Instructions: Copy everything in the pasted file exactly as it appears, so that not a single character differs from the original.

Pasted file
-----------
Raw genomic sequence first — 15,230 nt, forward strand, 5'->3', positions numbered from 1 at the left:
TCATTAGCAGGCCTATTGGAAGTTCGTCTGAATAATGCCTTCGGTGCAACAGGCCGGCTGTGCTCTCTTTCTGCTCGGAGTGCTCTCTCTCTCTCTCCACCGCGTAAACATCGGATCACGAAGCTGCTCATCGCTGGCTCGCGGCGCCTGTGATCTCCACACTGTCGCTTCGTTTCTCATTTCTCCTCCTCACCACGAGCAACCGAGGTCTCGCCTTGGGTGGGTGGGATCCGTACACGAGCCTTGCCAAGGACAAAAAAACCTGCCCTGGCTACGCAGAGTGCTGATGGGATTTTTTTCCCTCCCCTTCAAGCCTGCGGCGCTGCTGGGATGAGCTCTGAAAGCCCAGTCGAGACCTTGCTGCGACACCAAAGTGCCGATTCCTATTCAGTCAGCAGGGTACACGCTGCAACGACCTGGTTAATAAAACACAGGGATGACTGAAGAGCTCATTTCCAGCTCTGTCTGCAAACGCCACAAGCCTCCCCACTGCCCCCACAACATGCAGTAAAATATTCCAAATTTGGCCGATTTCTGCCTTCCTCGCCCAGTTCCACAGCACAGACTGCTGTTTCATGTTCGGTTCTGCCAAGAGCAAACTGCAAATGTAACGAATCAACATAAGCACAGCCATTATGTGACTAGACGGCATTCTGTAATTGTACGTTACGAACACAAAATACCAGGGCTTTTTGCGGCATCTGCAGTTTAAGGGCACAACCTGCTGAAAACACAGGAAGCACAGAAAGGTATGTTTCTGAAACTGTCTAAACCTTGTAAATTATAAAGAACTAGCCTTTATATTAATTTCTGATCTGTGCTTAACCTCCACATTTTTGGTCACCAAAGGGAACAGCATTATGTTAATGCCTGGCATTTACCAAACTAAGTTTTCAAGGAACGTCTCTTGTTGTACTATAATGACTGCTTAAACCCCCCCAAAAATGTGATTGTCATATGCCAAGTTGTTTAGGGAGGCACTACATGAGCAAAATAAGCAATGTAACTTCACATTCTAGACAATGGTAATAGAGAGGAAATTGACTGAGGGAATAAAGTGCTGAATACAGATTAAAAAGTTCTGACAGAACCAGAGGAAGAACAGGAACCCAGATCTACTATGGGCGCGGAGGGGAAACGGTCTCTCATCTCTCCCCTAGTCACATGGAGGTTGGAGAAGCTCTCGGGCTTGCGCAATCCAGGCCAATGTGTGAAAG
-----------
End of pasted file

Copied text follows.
Raw genomic sequence first — 15,230 nt, forward strand, 5'->3', positions numbered from 1 at the left:
TCATTAGCAGGCCTATTGGAAGTTCGTCTGAATAATGCCTTCGGTGCAACAGGCCGGCTGTGCTCTCTTTCTGCTCGGAGTGCTCTCTCTCTCTCTCCACCGCGTAAACATCGGATCACGAAGCTGCTCATCGCTGGCTCGCGGCGCCTGTGATCTCCACACTGTCGCTTCGTTTCTCATTTCTCCTCCTCACCACGAGCAACCGAGGTCTCGCCTTGGGTGGGTGGGATCCGTACACGAGCCTTGCCAAGGACAAAAAAACCTGCCCTGGCTACGCAGAGTGCTGATGGGATTTTTTTCCCTCCCCTTCAAGCCTGCGGCGCTGCTGGGATGAGCTCTGAAAGCCCAGTCGAGACCTTGCTGCGACACCAAAGTGCCGATTCCTATTCAGTCAGCAGGGTACACGCTGCAACGACCTGGTTAATAAAACACAGGGATGACTGAAGAGCTCATTTCCAGCTCTGTCTGCAAACGCCACAAGCCTCCCCACTGCCCCCACAACATGCAGTAAAATATTCCAAATTTGGCCGATTTCTGCCTTCCTCGCCCAGTTCCACAGCACAGACTGCTGTTTCATGTTCGGTTCTGCCAAGAGCAAACTGCAAATGTAACGAATCAACATAAGCACAGCCATTATGTGACTAGACGGCATTCTGTAATTGTACGTTACGAACACAAAATACCAGGGCTTTTTGCGGCATCTGCAGTTTAAGGGCACAACCTGCTGAAAACACAGGAAGCACAGAAAGGTATGTTTCTGAAACTGTCTAAACCTTGTAAATTATAAAGAACTAGCCTTTATATTAATTTCTGATCTGTGCTTAACCTCCACATTTTTGGTCACCAAAGGGAACAGCATTATGTTAATGCCTGGCATTTACCAAACTAAGTTTTCAAGGAACGTCTCTTGTTGTACTATAATGACTGCTTAAACCCCCCCAAAAATGTGATTGTCATATGCCAAGTTGTTTAGGGAGGCACTACATGAGCAAAATAAGCAATGTAACTTCACATTCTAGACAATGGTAATAGAGAGGAAATTGACTGAGGGAATAAAGTGCTGAATACAGATTAAAAAGTTCTGACAGAACCAGAGGAAGAACAGGAACCCAGATCTACTATGGGCGCGGAGGGGAAACGGTCTCTCATCTCTCCCCTAGTCACATGGAGGTTGGAGAAGCTCTCGGGCTTGCGCAATCCAGGCCAATGTGTGAAAG